++ They wouldn't have to show or mention the brand. When Welch's Grape Juice sponsored The Flintstones Pebbles would be offered grape juice by Wilma. Although no brand was mentioned it was obviously supposed to be Welch's because of the visible sponsor. The point wasn't Perry's response but that it was emphasized that it was instant coffee in the first place. Submitted by Wiseguy70005, 5/19/13.
+++ I think that was mentioned because she had just awoken and hadn't time to make regular coffee. The thrust of Perry's remark was his disbelief of her "performance." Submitted by francis, 6/04/14.
Did Perry change Ties between his office & her apartment? Mike Bedard 4.14.15
This episode marks the first appearance of one of my favorite recurring Perry Mason character actors--Harry Jackson. Although he usually plays shady characters, there is something likable about him. His acting seems effortless and natural, as if he's not acting at all. Submitted by 65tosspowertrap, 18 April 2014.
+ Henry Conrad Jackson (1923-73) has 46 IMDb Actor credits; his 7 Perry appearances were his last: Cautious Coquette ('58), SARDONIC SERGEANT/my Favorite episode, Jaded Joker, Wary Wildcatter, Provocative Protege, Poison Pen-Pal & Velvet Claws ('63). Blackmail was the MODUS OPERANDI of his characters. Mike Bedard 4.14.15
There were a few shows with juries, but the cost became an impediment, so the show hewed to the book's idea of the "preliminary hearing."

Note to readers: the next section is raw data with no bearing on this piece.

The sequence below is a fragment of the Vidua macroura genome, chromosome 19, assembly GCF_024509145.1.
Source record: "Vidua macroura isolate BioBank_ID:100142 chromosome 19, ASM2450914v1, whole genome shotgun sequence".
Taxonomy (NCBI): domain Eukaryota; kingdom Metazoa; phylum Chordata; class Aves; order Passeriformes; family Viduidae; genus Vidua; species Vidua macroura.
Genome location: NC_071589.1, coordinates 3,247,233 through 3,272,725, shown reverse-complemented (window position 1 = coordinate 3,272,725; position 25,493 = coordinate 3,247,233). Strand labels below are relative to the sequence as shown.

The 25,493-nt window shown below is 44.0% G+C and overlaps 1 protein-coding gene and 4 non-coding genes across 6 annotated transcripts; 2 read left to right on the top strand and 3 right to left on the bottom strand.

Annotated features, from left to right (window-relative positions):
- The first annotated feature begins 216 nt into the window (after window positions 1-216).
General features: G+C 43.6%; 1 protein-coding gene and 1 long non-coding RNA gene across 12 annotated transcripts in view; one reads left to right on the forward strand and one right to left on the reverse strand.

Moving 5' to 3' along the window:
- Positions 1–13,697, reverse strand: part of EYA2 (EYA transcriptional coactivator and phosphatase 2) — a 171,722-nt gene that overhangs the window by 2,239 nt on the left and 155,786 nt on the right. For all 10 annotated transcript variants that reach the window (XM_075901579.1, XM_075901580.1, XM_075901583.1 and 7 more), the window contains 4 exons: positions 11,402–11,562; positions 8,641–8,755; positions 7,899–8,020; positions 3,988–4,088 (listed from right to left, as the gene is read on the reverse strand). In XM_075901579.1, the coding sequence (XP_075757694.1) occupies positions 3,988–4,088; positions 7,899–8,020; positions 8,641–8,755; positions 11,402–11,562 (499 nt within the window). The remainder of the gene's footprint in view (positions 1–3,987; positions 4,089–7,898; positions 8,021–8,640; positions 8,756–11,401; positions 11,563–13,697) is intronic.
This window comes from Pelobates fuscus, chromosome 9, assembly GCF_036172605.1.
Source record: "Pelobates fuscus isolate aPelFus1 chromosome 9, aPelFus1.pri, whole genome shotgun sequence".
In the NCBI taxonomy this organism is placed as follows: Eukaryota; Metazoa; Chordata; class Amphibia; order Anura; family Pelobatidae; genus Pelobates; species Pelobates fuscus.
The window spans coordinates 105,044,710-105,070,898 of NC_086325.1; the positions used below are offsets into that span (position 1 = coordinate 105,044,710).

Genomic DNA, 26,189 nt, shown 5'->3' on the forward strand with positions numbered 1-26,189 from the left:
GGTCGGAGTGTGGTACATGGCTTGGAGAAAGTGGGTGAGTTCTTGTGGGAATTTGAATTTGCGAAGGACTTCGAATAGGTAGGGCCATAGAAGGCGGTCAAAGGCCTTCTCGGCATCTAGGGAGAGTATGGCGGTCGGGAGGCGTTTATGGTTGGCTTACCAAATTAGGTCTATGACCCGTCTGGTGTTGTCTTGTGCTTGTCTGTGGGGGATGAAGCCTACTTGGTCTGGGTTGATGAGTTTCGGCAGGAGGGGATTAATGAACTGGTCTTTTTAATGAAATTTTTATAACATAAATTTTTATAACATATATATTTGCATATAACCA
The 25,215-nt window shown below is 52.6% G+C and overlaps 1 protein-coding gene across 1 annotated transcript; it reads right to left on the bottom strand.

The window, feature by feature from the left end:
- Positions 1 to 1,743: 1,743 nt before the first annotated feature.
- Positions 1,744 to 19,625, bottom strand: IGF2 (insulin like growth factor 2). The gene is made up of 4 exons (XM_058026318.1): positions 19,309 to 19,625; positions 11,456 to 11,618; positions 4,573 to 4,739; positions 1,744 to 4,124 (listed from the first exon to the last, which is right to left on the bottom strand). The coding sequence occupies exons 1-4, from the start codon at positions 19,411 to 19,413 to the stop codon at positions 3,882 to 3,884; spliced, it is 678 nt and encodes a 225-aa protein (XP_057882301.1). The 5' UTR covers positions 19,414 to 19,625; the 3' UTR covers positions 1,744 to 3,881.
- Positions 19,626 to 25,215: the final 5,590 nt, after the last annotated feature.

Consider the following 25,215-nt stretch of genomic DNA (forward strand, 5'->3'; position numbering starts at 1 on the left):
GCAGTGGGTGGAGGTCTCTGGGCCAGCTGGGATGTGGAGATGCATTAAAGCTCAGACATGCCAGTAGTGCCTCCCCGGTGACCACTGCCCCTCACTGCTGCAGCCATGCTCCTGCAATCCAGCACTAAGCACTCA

Of course, the hearings are absurd in the show; in actual life, a court may have a dozen prelims in a day to get through (most arrests in state courts are without an indictment), and these drawn - out dramas in PM taking days just to determine (a) whether a crime has been committed and (b) whether there is probable cause to hold defendant for trial, would never be tolerated. cgraul 8.2.2016
+ "Cost" is the oft-given reason why so few PM's featured a jury, but I suspect that is something of an urban legend: the producers, after all, never minded the cost of the extras filling the spectator's gallery, even though that contributes nothing to the show, and is not plausible (except for the more celebrated defendants); nor is actually showing a jury necessary, since they can be presumed to be just outside of camera range (though this requires careful framing of shots); and many/most of the books themselves were juryless, even though, obviously, there is no cost at all involved for a book. I think the real reason for the reliance on prelims was their relatively relaxed nature - whether real or just perceived - and the greater freedom this afforded for, as Hamilton would say, Perry's "parlour tricks". Proposed by Notcom, 080316.